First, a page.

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National Perspective | AMERICAN ALBUM

Saving the site of a counter revolution

Birthplace of the civil rights sit-in movement, a now-shuttered Woolworth store, will become a museum.

November 14, 1996|MIKE CLARY | SPECIAL TO THE TIMES

GREENSBORO, N.C. — In the far corner of a vacant store, the fine dust of history has settled over the most famous lunch counter in America. The vinyl-covered stools are empty, the signboard touting the day's special--meatloaf dinner, 55 cents--is gone, the kitchen is cold.

But once this F.W. Woolworth store on South Elm Street provided the setting for a drama so steeped in poignancy and portent that it reverberates still. It was here on Feb. 1, 1960, that Franklin McCain and three other 18-year-old freshmen from North Carolina Agricultural and Technical College sat down at the whites-only counter, asked to be served and touched off a decade of civil rights protest.

For McCain, now 54 and a sales manager for a Charlotte industrial firm, that day would provide him with a sense of fulfillment and elation that has never been equaled. "Not even my marriage or the birth of my children could top that feeling," he says. "It was a sense of total liberation. I had been to the mountaintop."

For the rest of the nation, the actions of four young black men in the heart of the segregated South signaled a new phase of a revolutionary social upheaval. Within two months, the sit-in movement had spread to 54 cities in nine states. A year later, student-led demonstrations resulted in desegregation of public facilities in more than 100 towns.

"The Greensboro sit-ins are a watershed in the history of America," says Duke University history professor William H. Chafe, author of a book on the civil rights struggle. "Although this was a very conservative action, it served to unleash the pent-up forces seeking change."

Now, three years after Woolworth Co. closed the Greensboro store, the building has been purchased by a local nonprofit group with plans to turn it into an international civil rights center and museum. Greensboro City Councilman Earl Jones, a co-founder of Sit-In Movement Inc., says about $1.5 million has been raised of an estimated $9 million needed to renovate the building to include classrooms, an auditorium and exhibits of civil rights actions from around the world.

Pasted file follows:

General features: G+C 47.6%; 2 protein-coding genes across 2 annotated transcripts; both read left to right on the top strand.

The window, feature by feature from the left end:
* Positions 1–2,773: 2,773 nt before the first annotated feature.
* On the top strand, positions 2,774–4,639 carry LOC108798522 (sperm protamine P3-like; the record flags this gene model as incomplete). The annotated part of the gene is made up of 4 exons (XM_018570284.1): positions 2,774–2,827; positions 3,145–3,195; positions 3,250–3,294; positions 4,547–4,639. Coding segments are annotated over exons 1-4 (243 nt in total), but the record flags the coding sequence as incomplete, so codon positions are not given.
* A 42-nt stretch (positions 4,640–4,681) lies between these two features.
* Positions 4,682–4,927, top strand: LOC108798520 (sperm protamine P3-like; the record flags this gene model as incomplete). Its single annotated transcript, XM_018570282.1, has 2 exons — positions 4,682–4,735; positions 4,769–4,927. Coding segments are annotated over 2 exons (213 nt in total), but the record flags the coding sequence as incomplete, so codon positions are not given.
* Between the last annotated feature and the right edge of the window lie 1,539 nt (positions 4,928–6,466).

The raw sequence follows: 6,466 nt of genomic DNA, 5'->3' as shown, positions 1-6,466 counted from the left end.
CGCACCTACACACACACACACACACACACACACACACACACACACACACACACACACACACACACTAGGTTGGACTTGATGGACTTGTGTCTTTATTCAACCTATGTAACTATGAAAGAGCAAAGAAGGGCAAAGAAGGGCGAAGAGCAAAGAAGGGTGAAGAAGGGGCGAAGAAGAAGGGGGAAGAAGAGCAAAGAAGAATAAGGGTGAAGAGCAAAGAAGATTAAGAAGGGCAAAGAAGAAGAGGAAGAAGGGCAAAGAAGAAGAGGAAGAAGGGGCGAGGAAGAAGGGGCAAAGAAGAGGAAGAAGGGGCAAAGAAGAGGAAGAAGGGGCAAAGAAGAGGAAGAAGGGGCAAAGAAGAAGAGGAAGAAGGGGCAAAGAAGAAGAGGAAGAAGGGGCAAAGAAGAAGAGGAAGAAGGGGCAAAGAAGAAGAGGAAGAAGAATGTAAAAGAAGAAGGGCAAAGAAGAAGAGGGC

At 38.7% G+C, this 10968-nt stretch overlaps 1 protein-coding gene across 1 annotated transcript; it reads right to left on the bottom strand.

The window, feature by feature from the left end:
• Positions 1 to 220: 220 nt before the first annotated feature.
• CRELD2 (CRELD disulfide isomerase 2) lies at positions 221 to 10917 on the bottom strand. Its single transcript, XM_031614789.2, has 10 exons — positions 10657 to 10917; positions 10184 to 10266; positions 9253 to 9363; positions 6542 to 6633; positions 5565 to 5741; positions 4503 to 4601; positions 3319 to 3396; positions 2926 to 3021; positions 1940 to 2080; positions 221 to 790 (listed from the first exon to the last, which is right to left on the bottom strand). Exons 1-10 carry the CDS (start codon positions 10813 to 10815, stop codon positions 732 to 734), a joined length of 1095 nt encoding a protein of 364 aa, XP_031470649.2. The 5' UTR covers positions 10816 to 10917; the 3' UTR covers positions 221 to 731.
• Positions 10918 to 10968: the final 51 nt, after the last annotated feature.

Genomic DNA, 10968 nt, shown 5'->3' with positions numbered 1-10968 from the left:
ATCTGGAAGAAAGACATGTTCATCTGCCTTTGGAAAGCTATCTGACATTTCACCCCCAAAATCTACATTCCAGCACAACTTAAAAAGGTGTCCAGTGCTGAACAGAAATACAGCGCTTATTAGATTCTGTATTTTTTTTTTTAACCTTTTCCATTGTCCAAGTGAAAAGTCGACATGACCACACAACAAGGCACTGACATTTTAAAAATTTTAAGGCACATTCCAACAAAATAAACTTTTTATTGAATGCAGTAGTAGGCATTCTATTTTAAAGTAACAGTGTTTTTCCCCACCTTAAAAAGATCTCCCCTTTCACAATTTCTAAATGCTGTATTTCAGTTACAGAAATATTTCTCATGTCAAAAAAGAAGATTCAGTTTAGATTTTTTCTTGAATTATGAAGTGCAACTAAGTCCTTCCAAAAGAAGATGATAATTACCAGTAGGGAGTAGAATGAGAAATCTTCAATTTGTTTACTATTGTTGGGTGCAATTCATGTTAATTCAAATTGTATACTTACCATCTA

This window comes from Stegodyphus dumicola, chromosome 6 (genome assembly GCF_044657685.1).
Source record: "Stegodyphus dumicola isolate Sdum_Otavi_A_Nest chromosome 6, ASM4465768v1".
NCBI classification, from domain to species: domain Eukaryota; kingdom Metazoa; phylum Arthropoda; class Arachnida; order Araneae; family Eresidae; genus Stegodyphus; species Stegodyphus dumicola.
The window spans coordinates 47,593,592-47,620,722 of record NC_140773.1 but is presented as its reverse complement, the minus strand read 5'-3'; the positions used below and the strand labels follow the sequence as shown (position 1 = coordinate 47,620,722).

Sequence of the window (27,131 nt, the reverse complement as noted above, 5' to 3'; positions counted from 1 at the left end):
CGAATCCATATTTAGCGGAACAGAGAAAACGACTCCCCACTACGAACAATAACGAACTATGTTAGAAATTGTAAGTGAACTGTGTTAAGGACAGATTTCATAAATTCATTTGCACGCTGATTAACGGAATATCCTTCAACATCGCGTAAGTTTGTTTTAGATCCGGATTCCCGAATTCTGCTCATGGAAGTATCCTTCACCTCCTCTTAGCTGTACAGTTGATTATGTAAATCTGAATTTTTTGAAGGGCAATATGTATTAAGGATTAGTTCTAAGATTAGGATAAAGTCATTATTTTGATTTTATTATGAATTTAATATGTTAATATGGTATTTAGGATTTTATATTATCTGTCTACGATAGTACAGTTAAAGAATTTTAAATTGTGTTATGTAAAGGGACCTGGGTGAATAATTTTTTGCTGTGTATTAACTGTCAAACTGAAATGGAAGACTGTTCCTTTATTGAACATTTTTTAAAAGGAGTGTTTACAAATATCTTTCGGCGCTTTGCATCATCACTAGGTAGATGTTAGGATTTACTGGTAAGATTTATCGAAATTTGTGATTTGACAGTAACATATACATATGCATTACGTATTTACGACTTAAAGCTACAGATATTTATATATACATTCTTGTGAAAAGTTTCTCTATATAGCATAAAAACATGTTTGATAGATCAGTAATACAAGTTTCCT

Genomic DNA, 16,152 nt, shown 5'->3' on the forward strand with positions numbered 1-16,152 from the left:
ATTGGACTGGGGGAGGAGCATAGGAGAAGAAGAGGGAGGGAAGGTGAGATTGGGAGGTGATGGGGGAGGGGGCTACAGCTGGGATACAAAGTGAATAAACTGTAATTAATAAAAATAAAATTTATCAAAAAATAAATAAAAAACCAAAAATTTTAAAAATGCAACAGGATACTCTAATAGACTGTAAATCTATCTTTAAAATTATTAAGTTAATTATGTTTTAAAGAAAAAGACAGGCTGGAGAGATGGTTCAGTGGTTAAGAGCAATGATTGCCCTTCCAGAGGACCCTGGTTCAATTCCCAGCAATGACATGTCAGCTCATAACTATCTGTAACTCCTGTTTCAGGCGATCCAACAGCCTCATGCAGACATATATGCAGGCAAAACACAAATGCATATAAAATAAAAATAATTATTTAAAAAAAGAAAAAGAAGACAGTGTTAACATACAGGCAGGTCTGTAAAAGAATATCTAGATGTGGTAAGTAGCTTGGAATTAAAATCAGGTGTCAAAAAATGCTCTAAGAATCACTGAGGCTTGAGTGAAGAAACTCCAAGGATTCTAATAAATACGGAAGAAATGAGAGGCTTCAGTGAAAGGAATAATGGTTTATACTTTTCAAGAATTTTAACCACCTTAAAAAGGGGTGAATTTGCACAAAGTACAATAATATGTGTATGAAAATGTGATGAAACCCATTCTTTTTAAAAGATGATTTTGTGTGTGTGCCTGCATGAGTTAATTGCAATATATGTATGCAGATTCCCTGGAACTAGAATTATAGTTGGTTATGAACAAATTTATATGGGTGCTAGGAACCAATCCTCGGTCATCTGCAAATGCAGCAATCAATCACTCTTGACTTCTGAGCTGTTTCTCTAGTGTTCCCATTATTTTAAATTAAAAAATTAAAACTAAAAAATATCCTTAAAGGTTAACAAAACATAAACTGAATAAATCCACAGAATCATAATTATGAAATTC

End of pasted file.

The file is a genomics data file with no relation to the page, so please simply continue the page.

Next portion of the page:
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Along with commemorating the 1960 sit-in, the museum would help to revitalize Greensboro's faded downtown, says Jones, by attracting up to 250,000 out-of-town visitors to the city each year.

For Greensboro, a city of 185,000 residents and five colleges, a civil rights museum is seen by some civic leaders as a means to burnish the city's reputation as a model of the New South, which during the 1950s and 1960s remained largely free of the violence that scarred Birmingham, Ala.; Little Rock, Ark., and other towns during the push to end segregationist Jim Crow practices.

At the same time, however, a shrine to that 1960 sit-in would also remind the city of what Chafe calls "the paradox of politeness and racism that made Greensboro a logical place for this expression of protest."

"The sit-in was not greeted with violence, and the city provided the social space for it to occur," says Chafe. "But at the same time, the city used a facade of tolerance and civility to hide enormous patterns of racial and economic inequality."

For the four friends who dared stage the sit-in that cold February day, the event has shaped their lives. Jibreel Khazam--then known as Ezell Blair Jr.--became a teacher and counselor, and now lives in New Bedford, Mass. He was so nervous before the sit-in, he says, that he developed a chronic case of psoriasis. But, he adds, "it also allowed me to be a small part of a big wheel in human development. It humbled me."

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Joseph McNeil, a district manager with the Federal Aviation Administration, lives on Long Island, N.Y, and is a general in the Air Force Reserve. Says McNeil: "Why me? When asked that, I say, 'Why not me?' Segregation impacted our lives on a daily basis. We were instruments in making something happen."

David Richmond, a classmate of Khazam and McCain at Greensboro's Dudley High School and a three-sport star there, worked at various jobs in Greensboro before succumbing to cancer in 1990.

Woolworth's and two other downtown stores finally began to allow black patrons to sit down and eat after five months of steady protest. And that victory served as a model for a decade of nonviolent protest in which students in particular, Chafe writes in "Civilities and Civil Rights," realized the power of the sit-in to express "the dissatisfaction and anger of the black community toward white indifference."

Most of the lunch counter itself remains intact, although pieces of it--along with 12 of the original 64 stools--have been removed for use in permanent displays at the Greensboro Historical Museum, the North Carolina Museum of History in Raleigh and the National Museum of American History of the Smithsonian Institution in Washington.

A temporary lunch counter exhibit was set up last summer in Atlanta during the Olympic Games.

For McCain, the sit-in represents "a message of hope, and also a constant reminder of what we can do as a people. It's old-fashioned, but we can show love for each other.

"What happened in Greensboro was an event for the world."

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